Let’s talk beer and food pairings! What advice would you give to those just starting out with learning how to pair beer with food?

Beer and food have so many flavours in common, they really are a perfect match. When you’re first getting into beer and food pairing, start with these basics.

First up, beer and food should be matched on their intensity: the beer shouldn’t overpower the food and, likewise, the food shouldn’t overpower the beer. So an imperial stout with a sea bass isn’t a fair match! Likewise, a steak with a light lager won’t really work.

Once you’ve matched on intensity, we then focus in on how the flavours interact, which is most simply summed up by the 3 c’s: complement, contrast, and cut.

Complementary interactions find similar flavours in the beer and food, like a chocolatey porter with a slice of chocolate cake. Alternatively, we can take the contract approach and play flavours in the beer and food against each other, like when pairing a stout with oysters. The salinity of the oysters makes the stout seem sweeter by comparison. Finally, beer has some incredible cutting properties – its carbonation, bitterness and booze can cut through any heavy or greasy foods, effectively scrubbing fat off the palate and enabling you to go back for more.

These are just some basic principles… the fun is in experimenting, so get to it!


What’s your favourite beer and food pairing and why does it work well?

I’ve got a big sweet tooth so I’m a big fan of beer and chocolate pairings. A really simple one to start with is Fuller’s London Porter with Green & Black’s Milk Chocolate. The beer already has loads of soft, caramelly, milk chocolate sweetness, so it perfectly complements those flavours in the chocolate itself.

But to try something a little different, I also love pairing Duvel Tripel Hop Citra with Café Tasse Lemon White Chocolate. We’ve both got complementary and contrasting interactions here. The Citra hops complement the citrus in the chocolate, while the sweetness of the white chocolate is a nice contrast to the beer’s high bitterness. It may sound a little out there, but it’s well worth trying!


How do you feel about the growing number of craft breweries being bought over by “big beer” brands?

I try to see the positive, which is that these acquisitions do often make craft beer more accessible to a wider audience, particularly through supermarkets.

While many beer lovers are likely already buying their beers from bottle shops or specialist beer bars, those new to beer may not know those outlets exist yet. (I know I certainly didn’t when I was first getting into beer myself.)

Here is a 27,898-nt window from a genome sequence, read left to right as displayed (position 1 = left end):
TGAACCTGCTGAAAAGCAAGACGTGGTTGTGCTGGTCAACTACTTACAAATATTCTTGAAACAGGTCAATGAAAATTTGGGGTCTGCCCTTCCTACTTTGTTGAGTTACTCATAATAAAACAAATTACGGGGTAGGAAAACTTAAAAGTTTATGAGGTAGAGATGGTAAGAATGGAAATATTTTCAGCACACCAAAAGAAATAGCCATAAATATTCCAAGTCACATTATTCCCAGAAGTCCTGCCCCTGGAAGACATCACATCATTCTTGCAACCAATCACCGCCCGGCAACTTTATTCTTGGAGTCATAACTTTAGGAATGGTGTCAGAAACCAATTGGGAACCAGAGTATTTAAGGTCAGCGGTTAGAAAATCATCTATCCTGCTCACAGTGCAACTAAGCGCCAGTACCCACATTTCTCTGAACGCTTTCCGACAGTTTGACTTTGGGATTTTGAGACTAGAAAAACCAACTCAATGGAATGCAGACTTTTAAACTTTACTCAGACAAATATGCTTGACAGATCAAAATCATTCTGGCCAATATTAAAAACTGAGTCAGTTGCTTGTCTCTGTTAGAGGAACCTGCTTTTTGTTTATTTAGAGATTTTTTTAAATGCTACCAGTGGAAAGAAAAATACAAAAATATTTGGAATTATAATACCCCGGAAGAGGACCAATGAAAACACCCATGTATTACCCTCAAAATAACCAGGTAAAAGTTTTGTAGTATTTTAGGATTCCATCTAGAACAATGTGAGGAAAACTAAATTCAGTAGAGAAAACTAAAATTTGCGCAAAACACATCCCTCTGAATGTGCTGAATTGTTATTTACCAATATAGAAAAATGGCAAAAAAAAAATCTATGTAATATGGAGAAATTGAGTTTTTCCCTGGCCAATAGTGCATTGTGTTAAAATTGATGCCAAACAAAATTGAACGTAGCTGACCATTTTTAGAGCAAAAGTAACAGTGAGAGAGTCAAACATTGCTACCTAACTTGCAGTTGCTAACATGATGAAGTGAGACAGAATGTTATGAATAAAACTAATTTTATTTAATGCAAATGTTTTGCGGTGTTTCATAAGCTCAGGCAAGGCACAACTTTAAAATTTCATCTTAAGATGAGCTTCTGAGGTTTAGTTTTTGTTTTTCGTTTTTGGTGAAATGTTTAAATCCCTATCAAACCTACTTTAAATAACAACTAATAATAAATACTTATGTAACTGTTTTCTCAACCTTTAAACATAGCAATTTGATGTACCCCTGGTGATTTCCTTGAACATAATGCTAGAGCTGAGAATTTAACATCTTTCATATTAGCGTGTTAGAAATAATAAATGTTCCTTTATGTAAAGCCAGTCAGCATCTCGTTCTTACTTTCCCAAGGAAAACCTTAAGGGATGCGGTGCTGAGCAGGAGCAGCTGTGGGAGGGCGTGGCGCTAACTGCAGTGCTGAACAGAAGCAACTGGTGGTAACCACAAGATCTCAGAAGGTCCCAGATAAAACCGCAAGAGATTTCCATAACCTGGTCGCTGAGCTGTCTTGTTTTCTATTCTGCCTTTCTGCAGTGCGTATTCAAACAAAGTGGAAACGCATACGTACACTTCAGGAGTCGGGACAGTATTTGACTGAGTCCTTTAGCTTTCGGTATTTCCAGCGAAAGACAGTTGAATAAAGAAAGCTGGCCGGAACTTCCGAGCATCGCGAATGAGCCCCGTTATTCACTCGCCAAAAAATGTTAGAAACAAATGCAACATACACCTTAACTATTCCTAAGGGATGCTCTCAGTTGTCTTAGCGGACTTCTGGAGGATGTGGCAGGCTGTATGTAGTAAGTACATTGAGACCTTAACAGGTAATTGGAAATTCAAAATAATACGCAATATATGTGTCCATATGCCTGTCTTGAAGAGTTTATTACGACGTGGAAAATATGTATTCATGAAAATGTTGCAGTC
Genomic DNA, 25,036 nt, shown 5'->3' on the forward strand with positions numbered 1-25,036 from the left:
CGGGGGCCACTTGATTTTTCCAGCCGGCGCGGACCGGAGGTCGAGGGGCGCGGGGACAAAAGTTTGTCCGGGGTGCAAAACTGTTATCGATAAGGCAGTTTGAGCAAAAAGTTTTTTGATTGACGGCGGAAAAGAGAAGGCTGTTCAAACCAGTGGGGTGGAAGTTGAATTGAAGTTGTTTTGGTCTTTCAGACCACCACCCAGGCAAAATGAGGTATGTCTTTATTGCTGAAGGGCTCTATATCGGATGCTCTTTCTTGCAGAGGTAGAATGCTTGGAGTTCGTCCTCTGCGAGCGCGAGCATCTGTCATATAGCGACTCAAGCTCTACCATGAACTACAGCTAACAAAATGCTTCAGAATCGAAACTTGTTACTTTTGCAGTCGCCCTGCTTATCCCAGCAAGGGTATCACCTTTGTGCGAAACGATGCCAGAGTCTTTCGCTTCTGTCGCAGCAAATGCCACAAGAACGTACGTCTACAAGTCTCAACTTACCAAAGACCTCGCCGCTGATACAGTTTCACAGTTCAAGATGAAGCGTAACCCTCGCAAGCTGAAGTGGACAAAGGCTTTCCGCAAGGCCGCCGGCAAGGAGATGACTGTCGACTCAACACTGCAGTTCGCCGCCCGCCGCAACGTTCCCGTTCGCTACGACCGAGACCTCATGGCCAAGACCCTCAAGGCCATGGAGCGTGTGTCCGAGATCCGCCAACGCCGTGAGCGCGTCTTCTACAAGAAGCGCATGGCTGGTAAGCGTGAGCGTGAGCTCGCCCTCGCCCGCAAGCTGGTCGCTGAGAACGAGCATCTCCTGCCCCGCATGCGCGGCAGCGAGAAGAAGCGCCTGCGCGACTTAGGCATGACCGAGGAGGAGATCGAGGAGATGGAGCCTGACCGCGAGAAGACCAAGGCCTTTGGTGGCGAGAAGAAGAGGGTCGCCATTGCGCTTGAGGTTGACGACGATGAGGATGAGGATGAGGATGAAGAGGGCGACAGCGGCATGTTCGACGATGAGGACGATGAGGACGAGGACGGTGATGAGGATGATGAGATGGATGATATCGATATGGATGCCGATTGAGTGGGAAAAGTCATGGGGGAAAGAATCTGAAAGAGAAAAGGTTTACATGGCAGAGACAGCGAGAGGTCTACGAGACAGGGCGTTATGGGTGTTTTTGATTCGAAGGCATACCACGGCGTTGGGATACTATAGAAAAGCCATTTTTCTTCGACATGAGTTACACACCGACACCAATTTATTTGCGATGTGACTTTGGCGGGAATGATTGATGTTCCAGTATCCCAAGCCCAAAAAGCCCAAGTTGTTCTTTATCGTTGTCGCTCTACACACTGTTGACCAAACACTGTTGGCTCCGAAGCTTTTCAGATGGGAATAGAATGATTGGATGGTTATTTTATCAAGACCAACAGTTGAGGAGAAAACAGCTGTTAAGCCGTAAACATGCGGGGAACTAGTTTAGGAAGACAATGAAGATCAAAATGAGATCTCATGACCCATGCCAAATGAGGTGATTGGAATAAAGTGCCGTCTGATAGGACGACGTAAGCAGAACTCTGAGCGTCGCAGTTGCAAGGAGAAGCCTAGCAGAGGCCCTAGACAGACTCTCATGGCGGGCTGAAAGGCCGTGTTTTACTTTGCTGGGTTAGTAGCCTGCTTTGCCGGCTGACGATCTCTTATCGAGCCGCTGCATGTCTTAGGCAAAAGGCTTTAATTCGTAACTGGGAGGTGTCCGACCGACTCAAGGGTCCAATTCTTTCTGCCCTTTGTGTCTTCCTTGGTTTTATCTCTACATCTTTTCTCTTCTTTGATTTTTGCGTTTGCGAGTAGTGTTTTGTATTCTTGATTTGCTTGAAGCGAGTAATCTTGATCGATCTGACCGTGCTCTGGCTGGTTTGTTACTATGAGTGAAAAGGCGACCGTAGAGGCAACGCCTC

If beer drinkers can be introduced to more interesting styles, flavours and ingredients through their local supermarket, hopefully they’ll be encouraged to seek out craft beer-focused bars, breweries and bottle shops and start discovering even more about the wonderful world of beer. We’ve all got to start somewhere!


What brewers are you drinking most of at the moment?

This summer, I've enjoyed some great beers from Orbit, Duration, Utopian, Lost and Grounded and more.

Orbit's head brewer, Paul, re-brewed one of his old recipes, Tzatziki Sour, which - you guessed it! - is a sour beer brewed with cucumber and mint to taste just like tzatziki dip. It's certainly out there flavour-wise, but it's an incredibly refreshing summer thirst-quencher. Orbit's kolsch, Nico, is also one of my go-tos. Duration released their Quiet Song Belgian Wit this summer which was delicious. I've also loved all the lagers I've tried from Utopian Brewing - from their take on a Czech Pils, to a Vienna lager. And speaking of lager, is it even summer if you haven't had a Keller Pils from Lost and Grounded?! Their Saison d'Avon is also a winner if you're looking for something a little different. Cheers!


What are you expecting to become the next big thing in craft beer trends in the following months?

I think we’ll start seeing more sour IPAs here in the UK. They’re quite an interesting style as they’ve got a grainy malt sweetness,  lactic tartness (from kettle souring), a gentle hop bitterness and loads of fruit-forward hop flavours. They’re not actually a style I particularly enjoy, as I think they actually have a bit too much going on(!), but they were certainly having a moment when I was last home in the States, so I can see them trending here soon.

If I can request a style I’d like to see more of though, I’m really hoping more breweries give dark lagers a go this year – like Vienna lager or Munich Dunkel. I recently tried Utopian’s Vienna Lager and Orbit’s Munich Dunkel and both were delicious. So they are out there…. I just hope they stick around and would love to see a few more breweries giving this style a go!


Follow Natalya on Instagram or listen to her podcasts HERE.


Well Digger